If you’re looking to get in shape, one of the best forms of exercise you can do is martial arts. It carries the benefit of strengthening every aspect of your body, as well as teaching you psychological discipline.
But knowing which martial art form is best to try can be tricky. In this guide, we’ll answer that very question. We’ll look at what martial arts are, before looking at some examples, such as the UFC, how you can find the latest UFC odds
We’ll also look at some of the best martial art forms for beginners, such as boxing, karate, and kickboxing.
About martial arts
Martial arts is the umbrella term for a number of specific combat sports. Many of these sports are centered around self-defense. They promote physical, mental, and in some cases, spiritual development.
Some forms of martial arts, such as karate, are particularly important to the cultural heritage of many people around the world.
The term martial arts doesn’t just encapsulate unarmed combat sports, but armed ones too, such as swordsmanship and stick fighting, particularly in East Asia. In some disciplines of combat sports, the use of weapons is fundamental. Some forms of martial arts go a step further and devote themselves to a single weapon, such as the katana and the samurais of Japan.
Unarmed forms of martial arts tend to focus on either striking an opponent (such as punching and kicking), grappling (such as throwing, submission holds, and pinning techniques), or a mix of both.
Let’s take a look at which martial art forms are best for beginners.
The best martial art form to try as a beginner
There’s a wide range of martial art forms that are ideal for beginners. These sports have been selected because of their accessibility and how easy they are to learn and understand.
Boxing is one of the oldest sports in the world, with its origins stretching all the way back to Ancient Greece.
It’s changed since then, but the premise remains the same – punching your opponent in the torso or face to either knock them out, force them to concede or win on points.
Boxing looks intimidating, especially when watching the professionals battle it out. It’s often categorized by comparison to soccer – you do not “play” a boxing match as you would play in a soccer match; you fight.
If you’re new to the sport, it’s important to remember that you can practice without fighting. Sparring or fighting with other people is purely optional. This is a positive note because boxing training is a terrific way to get fit. It incorporates endurance, strength and conditioning, technique, and mental discipline.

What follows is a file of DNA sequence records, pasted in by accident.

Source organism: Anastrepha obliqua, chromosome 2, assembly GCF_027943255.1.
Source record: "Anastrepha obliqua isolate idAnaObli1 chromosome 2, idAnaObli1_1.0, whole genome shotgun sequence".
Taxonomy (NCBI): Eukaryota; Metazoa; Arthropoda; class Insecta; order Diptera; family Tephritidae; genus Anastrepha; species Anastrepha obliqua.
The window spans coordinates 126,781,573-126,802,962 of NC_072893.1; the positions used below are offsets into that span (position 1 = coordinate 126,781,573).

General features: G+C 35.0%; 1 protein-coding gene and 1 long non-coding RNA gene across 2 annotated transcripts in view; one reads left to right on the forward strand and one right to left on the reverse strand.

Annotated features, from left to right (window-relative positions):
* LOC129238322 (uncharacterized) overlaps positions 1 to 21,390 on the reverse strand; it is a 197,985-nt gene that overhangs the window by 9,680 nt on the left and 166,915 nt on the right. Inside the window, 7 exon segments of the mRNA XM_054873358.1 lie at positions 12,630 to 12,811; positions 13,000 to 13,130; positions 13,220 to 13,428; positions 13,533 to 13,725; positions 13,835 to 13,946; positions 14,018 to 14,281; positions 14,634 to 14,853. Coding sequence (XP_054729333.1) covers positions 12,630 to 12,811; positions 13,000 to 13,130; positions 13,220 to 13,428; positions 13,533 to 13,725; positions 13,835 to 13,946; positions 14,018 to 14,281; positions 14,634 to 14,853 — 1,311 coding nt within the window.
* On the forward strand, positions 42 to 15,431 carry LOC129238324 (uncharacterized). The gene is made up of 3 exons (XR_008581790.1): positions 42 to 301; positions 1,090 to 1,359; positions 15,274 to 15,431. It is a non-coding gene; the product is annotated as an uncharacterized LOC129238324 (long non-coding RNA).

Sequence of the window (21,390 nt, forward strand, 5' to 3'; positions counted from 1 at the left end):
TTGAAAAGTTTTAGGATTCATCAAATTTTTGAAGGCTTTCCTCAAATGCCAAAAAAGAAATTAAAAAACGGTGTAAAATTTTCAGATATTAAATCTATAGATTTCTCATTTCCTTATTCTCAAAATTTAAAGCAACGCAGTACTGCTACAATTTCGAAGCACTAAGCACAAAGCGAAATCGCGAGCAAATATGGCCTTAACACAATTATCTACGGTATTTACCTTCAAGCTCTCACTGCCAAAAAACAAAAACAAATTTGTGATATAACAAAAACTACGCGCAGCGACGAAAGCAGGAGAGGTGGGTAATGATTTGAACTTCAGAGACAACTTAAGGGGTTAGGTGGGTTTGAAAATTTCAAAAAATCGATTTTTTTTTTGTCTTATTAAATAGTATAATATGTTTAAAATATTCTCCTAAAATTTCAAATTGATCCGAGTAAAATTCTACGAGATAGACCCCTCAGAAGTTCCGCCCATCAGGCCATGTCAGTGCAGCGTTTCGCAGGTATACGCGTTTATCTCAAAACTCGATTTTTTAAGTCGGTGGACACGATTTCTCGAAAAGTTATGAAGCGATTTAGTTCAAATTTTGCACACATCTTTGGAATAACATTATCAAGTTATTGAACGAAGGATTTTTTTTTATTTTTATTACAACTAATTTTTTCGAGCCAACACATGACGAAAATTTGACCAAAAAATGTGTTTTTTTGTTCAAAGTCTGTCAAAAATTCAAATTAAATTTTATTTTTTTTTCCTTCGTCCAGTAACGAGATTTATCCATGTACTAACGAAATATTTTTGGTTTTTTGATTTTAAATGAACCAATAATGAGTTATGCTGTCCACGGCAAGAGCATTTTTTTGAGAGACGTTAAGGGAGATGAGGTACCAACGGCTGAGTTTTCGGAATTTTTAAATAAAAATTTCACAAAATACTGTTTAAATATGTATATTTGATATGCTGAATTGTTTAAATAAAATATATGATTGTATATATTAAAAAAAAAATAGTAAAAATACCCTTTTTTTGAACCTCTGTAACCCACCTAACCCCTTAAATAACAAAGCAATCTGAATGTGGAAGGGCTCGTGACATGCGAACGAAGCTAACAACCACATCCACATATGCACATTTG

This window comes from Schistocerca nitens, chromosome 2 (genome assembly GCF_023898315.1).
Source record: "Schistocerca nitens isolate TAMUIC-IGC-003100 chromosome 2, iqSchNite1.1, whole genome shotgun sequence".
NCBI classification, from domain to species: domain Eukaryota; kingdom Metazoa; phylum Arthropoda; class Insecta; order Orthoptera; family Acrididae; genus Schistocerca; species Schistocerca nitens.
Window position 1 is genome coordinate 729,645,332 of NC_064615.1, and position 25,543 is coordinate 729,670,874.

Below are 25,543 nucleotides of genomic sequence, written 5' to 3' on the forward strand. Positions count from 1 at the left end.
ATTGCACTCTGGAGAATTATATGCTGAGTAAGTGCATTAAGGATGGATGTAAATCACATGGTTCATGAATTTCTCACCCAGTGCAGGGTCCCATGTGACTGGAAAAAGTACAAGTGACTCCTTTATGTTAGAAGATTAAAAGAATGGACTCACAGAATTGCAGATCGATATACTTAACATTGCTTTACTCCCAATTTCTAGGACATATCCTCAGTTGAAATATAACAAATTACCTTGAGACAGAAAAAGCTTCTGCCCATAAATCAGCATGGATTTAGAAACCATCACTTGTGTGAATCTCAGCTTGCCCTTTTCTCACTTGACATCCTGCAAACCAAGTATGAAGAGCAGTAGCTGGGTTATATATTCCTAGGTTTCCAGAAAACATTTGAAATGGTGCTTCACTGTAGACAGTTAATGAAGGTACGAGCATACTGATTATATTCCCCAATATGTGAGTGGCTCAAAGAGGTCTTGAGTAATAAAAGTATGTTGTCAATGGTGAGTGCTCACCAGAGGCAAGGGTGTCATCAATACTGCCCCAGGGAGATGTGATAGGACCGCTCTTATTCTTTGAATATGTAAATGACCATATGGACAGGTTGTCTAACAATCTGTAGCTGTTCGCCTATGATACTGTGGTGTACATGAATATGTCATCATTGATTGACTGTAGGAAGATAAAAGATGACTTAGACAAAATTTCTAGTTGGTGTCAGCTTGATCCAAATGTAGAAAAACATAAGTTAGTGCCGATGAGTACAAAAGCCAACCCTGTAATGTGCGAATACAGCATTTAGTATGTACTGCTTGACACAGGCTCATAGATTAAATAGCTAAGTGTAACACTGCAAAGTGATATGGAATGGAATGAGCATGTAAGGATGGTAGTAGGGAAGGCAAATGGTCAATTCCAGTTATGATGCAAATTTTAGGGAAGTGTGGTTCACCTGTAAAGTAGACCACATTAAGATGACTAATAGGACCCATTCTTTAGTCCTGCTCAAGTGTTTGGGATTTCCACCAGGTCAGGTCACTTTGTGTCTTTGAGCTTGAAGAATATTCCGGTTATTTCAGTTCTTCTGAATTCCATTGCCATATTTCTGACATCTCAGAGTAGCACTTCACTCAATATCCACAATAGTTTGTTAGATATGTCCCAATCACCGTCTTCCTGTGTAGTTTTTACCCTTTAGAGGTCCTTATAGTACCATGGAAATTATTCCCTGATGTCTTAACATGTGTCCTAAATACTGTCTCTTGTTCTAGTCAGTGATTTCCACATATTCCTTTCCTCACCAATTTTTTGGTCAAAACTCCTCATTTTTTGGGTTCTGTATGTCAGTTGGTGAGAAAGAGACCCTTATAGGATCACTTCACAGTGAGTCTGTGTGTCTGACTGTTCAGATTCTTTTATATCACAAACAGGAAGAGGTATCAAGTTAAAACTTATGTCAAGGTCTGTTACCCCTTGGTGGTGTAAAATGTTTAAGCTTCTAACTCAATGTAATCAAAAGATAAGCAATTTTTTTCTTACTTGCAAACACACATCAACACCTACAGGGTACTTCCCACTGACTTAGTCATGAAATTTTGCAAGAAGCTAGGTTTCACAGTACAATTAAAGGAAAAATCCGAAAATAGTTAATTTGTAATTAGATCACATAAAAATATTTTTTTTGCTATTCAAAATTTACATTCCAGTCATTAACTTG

It also doesn’t require much by way of equipment – simply a sports kit and if you prefer, a pair of boxing gloves and wraps. However, many local boxing gyms will loan these to you.
Kickboxing is a hybrid combat sport with origins reaching back as far as prehistoric times, according to some historians. It is purely strike-focused, with fighters able to punch (while wearing boxing gloves) and kicks (barefooted, save for foot wraps).
Again, like boxing, this is an ideal sport for beginners.
Karate is one of the oldest forms of martial arts and originates from China. It is considered a striking art, with punches, kicks, knee strikes, elbow strikes, open-hand blows, and spear-hand strikes.
As well as striking, some forms of karate also incorporate grappling, throws, and joint locks.
It is a formidable sport, one that can be tough to master but enjoyable to take part in, with basic moves that are easy to understand. Like most things, it’s all about practice and that’s what karate requires.
Unlike the other sports covered above, judo is a grappling sport that focuses on throwing and pinning your opponent. The aim of the game is to cleanly throw, pin, or master the opponents forcing them to concede with a chokehold or joint lock.
Its origins hail from Japan and some describe it as the Japanese form of wrestling.
Unlike other forms of martial arts with similar origins, judo places no emphasis on using weapons.
Judo is ideal for someone looking to learn more about grappling and wrestling martial art forms. It’s widely taught from school age up to adults, and it requires no equipment save for a judogi, which is the traditional Japanese uniform.